Welcome to 2002 J2EE. The year 2001 has been a learning experience
for all of us in the Java technology universe. The lesson has been a
painful one - focus on the business problem and apply technology to
ensure the right ROI. About a year ago, several folks were riding out
the fantasy of paper money; options would change their entire
lifestyle. They were going to take a year off and get back to work
when they felt like it. Their requirements for cars and houses had
taken on a whole new dimension. They were asking the world to excuse
them while they kissed the sky. Then the bubble burst, and we're all
back to basics again; living a fairly good life, but with no drastic
changes. Last year, in anticipation of this revolution, the industry
introduced several products to support it. These products are now on
the shelves of discount stores.
For the past few years there has been the dream of a global
enterprise driven by technology. That dream is still alive, but it
has been tempered a bit by reality. The reality check has impacted
all technology platforms, and Java is no exception. In retrospect,
the partitioning of the Java platform into three editions has made it
much more feasible for developers and architects to justify using the
right combination of Java APIs for the right problem. Selecting the
appropriate mix of Java features out of a monolithic platform would
have been a formidable task in the current economic climate. In
addition, the efforts of Sun, the IDE vendors, and the application
server vendors have helped architects define how Java can be applied
in their particular domain. In that sense, the Pet Store Demo was
much needed in the Java industry.
Let's look at some of the facets of the J2EE platform that
have been affected. The core of J2EE is the EJB object model. As I
mentioned in my last editorial (JDJ, Vol. 6, issue 12), the J2EE
application server market will suffer as a result of companies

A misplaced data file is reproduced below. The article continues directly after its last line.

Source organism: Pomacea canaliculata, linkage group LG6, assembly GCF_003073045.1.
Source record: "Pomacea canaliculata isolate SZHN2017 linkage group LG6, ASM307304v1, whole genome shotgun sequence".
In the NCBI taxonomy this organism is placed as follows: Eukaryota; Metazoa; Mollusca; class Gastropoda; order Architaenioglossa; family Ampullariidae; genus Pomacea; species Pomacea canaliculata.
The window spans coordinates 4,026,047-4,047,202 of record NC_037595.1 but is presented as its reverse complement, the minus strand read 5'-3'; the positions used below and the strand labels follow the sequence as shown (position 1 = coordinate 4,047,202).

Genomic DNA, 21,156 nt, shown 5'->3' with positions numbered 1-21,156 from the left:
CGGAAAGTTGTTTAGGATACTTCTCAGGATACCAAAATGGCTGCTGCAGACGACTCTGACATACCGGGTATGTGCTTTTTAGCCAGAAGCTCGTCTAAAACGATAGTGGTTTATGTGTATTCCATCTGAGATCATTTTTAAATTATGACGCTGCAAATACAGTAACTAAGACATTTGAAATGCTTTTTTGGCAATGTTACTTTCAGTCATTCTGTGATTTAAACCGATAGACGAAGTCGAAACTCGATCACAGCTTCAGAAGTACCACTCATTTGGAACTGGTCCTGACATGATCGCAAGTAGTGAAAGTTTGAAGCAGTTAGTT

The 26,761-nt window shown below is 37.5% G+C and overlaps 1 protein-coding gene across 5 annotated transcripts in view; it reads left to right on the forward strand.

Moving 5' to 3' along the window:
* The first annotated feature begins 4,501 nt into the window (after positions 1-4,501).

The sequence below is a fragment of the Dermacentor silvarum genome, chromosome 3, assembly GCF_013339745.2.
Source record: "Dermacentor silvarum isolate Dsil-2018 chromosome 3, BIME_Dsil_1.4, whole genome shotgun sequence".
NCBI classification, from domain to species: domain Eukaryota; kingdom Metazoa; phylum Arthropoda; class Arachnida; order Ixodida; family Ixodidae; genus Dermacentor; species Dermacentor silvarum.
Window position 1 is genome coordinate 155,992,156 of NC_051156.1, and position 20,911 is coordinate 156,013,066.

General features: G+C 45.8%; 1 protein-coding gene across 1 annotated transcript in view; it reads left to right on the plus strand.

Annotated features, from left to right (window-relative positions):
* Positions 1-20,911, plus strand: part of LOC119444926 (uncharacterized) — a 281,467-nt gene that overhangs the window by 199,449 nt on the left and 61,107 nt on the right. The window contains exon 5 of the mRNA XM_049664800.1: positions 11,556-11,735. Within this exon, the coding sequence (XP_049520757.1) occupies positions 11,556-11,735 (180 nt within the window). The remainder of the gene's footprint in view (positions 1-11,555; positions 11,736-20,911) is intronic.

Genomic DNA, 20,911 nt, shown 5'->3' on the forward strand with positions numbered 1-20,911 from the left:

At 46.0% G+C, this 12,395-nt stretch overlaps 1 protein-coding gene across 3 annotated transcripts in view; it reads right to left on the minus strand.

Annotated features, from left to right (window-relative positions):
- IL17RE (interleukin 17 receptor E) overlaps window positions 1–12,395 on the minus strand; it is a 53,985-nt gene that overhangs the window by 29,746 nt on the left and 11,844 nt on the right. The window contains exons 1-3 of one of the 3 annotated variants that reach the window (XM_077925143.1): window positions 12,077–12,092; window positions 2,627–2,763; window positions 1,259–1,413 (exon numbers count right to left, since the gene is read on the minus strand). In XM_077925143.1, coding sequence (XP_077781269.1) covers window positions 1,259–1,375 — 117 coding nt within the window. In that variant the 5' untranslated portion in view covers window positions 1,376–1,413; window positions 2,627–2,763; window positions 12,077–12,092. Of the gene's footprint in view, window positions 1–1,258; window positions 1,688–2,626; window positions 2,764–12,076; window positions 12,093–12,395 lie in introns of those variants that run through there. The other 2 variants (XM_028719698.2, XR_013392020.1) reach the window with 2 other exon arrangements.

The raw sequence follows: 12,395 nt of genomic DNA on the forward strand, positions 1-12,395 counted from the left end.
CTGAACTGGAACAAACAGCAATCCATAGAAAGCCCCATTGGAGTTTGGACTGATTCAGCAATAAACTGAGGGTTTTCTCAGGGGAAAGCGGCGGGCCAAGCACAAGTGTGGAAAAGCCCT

reevaluating their problem domain's requirements. Many applications
don't require the full power of a heavy and complex middle tier. The
Web layer, which uses the Web application server (as opposed to the
J2EE application server) and goes through homegrown data access
modules to the data source, is becoming an attractive alternative.
JSPs and servlets have already gained a lot of momentum. Container
providers such as Tomcat and iPlanet Server are becoming viable
alternatives to J2EE application servers. Not to say that the EJB
market has died, only that it's being evaluated more judiciously to
make sure it's the right solution for the problem.
ERP connectivity is a large piece of the puzzle and the focus
of applications has shifted from global information exchange to
interaction with traditional EIS sources. For that reason, the Java
community is looking at JCA to provide developers with the means to
get to a variety of ERP sources. At the same time, ERPs are exposing
their core functionality via Java APIs and Web services. In 2002, we
should see a maturing of the JCA and alternative connectivity
For the last few years Java internationalization has been a
crucial part of all applications. Though this continues to be the
case, the requirements for internationalized software will probably
change. Consequently, leveraging Java APIs for internationalization
will no longer be the focus. For example, last year at my company we
were looking at a requirement for supporting an interface in two
languages for the same desktop. This was for a site that would manage
an auction for two different clients. Since public marketplaces have
fallen out of favor, such requirements are rare today.
Finally, another example of basic requirements that have
changed are those associated with security and user management.
Self-registration and Web access to corporate applications are not as
common now as they were earlier. Therefore, the requirements for
firewalls and single sign-on have changed a lot for enterprise
applications. The requirements for integrating applications into a
common security layer for the intranet are becoming more common than
the ones for the Internet. Again this impacts which areas of Java
will be leveraged to solve specific problems.
The good news is that the J2EE platform continues to evolve
to meet the needs of the new economy and continues to be the platform
of choice for enterprise applications.
Ajit Sagar is the J2EE editor of JDJ and the founding editor and
editor-in-chief of XML-Journal. A lead architect with Innovatem,
based in Dallas, he's well versed in Java, Web, and XML technologies.